With the growing application of green energy, the importance of effectively handling the volatile nature of these energy sources is also growing in order to ensure economic and operational viability. Accordingly, the main contribution of this work is to evaluate the revenue potential for wind parks with integrated storage systems in the day-ahead electricity markets using genetic algorithm. It is achieved by the concept of flexible charging–discharging of the Energy Storage System (ESS), taking advantage of the widespread electricity prices that are predicted using a feedforward-neural-network-based forecasting algorithm. In addition, the reactive power restrictions posed by grid code that are to be followed by the wind park are also considered as one of the constraints. Moreover, the profit obtained with a Battery Energy Storage System (BESS) is compared with that of a Thermal Energy Storage System (TESS). The proposed method gave more profitable results when utilizing BESS for energy arbitrage in day-ahead electricity markets than with TESS. Moreover, the availability of ESS at wind park has reduced the wind power curtailment. Full article
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Review
European and Indian Grid Codes for Utility Scale Hybrid Power Plants
Energies 2021, 14(14), 4335; https://doi.org/10.3390/en14144335 - 19 Jul 2021
Cited by 2 | Viewed by 490
Abstract
The aim of this paper is to review and compare present European and Indian grid code requirements imposed to hybrid power plants (HPPs) combining wind, solar and storage technologies. Since there are no grid codes specifically for HPPs, the paper will review grid [...] Read more.
The aim of this paper is to review and compare present European and Indian grid code requirements imposed to hybrid power plants (HPPs) combining wind, solar and storage technologies. Since there are no grid codes specifically for HPPs, the paper will review grid codes for the power plant based on individual renewable technology in the HPP. European grid codes specifies ranges for parameters inside which each national transmission system operators (TSO) has to specify the set of national parameters (Danish specifications in this paper). The comparisons are performed with respect to fault-ride-through capability, frequency and voltage operation ranges, active power control/frequency support as well as reactive power control/voltage support. Full article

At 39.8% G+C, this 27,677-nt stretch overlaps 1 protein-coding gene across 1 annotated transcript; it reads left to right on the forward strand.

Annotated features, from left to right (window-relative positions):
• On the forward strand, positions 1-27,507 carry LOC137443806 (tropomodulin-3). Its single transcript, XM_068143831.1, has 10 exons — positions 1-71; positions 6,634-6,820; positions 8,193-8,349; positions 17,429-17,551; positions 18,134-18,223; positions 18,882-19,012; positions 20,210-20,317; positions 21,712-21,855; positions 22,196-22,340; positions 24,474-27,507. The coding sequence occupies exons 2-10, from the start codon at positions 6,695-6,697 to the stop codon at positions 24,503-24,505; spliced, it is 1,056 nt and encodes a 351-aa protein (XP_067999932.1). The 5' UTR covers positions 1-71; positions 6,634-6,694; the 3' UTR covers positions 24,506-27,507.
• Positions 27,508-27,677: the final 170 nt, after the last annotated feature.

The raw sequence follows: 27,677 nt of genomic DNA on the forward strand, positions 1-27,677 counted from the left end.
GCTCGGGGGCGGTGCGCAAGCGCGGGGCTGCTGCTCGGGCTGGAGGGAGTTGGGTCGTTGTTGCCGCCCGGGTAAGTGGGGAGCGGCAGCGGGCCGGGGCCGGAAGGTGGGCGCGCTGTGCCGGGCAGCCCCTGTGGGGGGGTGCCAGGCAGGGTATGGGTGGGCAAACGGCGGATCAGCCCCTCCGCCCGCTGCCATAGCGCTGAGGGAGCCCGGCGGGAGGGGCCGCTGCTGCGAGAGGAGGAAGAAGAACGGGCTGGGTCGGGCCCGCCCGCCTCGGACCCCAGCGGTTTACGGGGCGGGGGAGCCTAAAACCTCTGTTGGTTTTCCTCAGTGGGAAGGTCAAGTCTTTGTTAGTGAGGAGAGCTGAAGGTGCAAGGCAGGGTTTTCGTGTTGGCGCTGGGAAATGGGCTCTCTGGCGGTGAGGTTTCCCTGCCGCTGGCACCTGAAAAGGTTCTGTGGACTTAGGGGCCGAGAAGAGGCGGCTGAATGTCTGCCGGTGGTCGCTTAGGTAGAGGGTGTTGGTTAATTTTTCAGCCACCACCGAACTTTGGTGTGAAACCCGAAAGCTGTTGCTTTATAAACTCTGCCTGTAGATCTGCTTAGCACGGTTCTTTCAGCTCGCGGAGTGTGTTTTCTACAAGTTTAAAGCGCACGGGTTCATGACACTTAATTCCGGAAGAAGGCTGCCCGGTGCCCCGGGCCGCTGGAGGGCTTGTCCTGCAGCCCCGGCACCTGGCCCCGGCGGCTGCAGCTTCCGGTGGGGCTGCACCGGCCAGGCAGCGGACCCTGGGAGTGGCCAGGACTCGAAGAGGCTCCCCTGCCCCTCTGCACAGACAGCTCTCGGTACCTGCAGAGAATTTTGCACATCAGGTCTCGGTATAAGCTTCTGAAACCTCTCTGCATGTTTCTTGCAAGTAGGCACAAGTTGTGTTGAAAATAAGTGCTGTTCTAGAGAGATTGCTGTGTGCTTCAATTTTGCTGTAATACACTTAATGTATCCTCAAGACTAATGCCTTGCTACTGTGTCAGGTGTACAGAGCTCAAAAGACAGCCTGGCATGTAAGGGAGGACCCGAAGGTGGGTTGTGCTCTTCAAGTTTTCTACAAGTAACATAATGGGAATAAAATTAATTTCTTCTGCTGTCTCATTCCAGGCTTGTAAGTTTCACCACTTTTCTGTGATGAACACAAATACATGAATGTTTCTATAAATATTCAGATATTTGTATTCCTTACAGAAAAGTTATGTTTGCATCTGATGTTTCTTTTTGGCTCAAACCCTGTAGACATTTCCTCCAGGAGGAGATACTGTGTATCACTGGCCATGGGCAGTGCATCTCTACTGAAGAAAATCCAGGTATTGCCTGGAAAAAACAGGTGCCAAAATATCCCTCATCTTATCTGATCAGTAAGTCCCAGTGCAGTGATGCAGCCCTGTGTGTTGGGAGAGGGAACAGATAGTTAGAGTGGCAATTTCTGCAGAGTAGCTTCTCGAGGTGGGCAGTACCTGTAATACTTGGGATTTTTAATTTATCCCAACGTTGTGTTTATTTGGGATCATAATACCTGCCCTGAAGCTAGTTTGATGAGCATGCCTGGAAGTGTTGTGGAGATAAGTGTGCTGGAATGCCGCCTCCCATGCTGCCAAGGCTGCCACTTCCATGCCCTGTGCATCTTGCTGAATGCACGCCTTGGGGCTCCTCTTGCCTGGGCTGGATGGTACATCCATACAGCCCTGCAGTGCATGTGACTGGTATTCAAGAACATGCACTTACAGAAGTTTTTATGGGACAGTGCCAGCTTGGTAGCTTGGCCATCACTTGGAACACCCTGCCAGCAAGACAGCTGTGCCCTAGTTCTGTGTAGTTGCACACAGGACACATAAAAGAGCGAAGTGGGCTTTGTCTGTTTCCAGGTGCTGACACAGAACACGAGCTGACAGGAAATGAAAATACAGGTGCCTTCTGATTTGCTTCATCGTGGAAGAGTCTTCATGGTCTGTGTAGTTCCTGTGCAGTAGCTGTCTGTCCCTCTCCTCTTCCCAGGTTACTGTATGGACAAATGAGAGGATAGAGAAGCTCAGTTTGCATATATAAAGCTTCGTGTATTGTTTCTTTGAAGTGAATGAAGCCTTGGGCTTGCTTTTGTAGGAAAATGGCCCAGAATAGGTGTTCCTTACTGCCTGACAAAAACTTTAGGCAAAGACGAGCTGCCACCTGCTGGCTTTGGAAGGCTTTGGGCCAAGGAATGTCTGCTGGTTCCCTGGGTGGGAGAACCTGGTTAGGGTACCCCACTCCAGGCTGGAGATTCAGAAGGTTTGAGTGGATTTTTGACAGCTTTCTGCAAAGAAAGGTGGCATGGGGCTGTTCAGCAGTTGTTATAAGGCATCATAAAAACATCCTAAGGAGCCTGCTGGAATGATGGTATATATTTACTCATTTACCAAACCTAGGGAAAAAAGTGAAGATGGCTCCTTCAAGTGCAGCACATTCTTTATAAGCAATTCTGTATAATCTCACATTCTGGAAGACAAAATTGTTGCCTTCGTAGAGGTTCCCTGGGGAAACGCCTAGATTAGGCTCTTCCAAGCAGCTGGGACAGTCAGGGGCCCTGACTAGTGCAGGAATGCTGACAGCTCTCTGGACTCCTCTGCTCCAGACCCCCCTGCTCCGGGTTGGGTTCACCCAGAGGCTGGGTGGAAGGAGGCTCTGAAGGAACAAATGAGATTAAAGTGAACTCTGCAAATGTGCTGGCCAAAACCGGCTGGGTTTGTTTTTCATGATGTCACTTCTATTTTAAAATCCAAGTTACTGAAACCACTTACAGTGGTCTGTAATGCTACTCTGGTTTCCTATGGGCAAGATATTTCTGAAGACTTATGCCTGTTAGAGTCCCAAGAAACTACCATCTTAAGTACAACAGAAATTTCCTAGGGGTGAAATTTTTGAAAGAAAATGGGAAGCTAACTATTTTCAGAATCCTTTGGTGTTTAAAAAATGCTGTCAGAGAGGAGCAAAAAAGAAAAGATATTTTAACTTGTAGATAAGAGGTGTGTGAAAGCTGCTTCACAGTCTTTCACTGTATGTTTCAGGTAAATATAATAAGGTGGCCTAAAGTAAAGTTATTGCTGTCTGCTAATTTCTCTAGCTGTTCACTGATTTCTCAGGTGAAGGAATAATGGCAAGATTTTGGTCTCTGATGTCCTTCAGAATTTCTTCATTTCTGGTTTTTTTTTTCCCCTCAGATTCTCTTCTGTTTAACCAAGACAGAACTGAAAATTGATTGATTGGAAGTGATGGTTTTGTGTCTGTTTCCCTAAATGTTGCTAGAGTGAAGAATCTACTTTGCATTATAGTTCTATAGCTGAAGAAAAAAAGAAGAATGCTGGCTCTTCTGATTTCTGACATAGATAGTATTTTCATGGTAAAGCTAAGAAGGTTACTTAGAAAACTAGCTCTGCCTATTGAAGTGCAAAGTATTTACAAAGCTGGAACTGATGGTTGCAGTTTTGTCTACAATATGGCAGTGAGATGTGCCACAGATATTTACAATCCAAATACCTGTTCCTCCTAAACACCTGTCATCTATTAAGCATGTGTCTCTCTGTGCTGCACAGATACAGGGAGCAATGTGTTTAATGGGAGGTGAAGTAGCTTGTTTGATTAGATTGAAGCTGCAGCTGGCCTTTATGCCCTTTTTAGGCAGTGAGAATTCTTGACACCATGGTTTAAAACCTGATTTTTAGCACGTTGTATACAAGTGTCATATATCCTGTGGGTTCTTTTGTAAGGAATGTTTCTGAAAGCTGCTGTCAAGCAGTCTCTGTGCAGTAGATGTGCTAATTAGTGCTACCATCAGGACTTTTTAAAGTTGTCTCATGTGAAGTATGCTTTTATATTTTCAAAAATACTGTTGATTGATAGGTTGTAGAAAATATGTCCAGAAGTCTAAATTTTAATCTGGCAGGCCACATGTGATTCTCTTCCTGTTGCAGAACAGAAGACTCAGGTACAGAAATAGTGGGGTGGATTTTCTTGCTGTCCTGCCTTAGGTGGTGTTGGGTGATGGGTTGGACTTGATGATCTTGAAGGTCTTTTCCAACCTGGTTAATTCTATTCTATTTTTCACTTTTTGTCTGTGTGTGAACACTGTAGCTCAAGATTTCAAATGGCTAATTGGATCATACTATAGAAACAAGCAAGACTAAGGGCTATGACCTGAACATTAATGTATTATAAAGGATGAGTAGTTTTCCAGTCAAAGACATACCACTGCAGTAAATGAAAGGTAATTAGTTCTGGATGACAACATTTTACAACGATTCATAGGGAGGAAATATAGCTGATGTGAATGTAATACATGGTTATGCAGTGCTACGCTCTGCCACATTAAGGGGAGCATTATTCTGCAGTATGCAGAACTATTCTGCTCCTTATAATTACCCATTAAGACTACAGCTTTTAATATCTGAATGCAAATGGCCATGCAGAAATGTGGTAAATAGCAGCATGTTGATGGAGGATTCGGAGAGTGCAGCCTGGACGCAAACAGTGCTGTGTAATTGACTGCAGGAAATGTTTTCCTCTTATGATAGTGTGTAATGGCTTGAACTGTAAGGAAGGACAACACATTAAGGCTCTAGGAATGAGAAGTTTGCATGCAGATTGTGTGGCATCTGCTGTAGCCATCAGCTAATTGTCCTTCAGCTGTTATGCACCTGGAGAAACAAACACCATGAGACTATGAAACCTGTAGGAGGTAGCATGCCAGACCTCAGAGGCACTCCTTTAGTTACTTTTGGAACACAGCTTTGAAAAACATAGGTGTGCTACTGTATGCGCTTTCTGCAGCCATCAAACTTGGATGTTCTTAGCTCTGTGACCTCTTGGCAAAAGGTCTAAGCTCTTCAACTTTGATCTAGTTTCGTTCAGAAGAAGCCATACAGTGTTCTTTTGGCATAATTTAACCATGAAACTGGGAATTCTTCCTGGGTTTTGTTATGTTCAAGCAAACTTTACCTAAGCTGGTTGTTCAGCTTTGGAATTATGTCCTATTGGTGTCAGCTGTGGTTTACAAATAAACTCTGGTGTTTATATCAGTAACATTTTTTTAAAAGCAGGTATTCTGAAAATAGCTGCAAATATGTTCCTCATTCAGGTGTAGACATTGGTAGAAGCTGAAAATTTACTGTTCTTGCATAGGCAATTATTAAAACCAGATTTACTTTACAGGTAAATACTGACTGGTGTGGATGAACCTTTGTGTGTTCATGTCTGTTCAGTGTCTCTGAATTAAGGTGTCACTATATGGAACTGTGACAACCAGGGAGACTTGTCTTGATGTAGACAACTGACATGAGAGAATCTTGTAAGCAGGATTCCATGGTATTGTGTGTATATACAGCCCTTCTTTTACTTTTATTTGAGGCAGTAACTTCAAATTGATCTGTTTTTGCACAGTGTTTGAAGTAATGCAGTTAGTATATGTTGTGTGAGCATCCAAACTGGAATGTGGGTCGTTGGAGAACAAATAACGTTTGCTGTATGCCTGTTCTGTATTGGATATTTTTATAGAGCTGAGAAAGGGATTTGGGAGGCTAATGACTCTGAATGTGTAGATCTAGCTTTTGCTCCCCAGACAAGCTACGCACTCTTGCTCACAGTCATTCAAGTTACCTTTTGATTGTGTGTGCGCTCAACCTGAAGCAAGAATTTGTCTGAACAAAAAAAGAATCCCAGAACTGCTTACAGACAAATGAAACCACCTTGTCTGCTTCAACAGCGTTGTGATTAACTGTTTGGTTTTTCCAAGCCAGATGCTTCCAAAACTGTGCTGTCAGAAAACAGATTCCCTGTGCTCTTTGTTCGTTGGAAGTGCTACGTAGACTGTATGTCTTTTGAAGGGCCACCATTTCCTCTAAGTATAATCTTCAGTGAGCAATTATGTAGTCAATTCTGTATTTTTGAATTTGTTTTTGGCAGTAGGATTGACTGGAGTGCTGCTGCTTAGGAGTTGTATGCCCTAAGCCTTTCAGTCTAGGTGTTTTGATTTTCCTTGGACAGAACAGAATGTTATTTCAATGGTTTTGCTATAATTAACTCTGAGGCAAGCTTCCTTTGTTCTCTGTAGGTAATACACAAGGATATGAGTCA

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Planned Papers

The below list represents only planned manuscripts. Some of these manuscripts have not been received by the Editorial Office yet. Papers submitted to MDPI journals are subject to peer-review.

Title: Dynamic modelling and control of AC-coupled Hybrid Power Plants
Authors: Panagiota Adamou; Kaushik Das; Anca Daniela Hansen; Edgar Nuno
Affiliation: DTU, Denmark

Title: Challenges and Opportunities in a Distribution Grid with a Large Share of WPPs
Authors: Aeishwarya Umesh Bavishar; Kaushik Das; Anca Daniela Hansen
Affiliation: DTU, Denmark

Title: Wind Turbine Digital Twin Models Based on Limited Datasets
Authors: Liliana Haus1; D. Todd Griffith; Chang Liu; Mario A. Rotea
Affiliation: Department of Mechanical Engineering, The University of Texas at Dallas, USA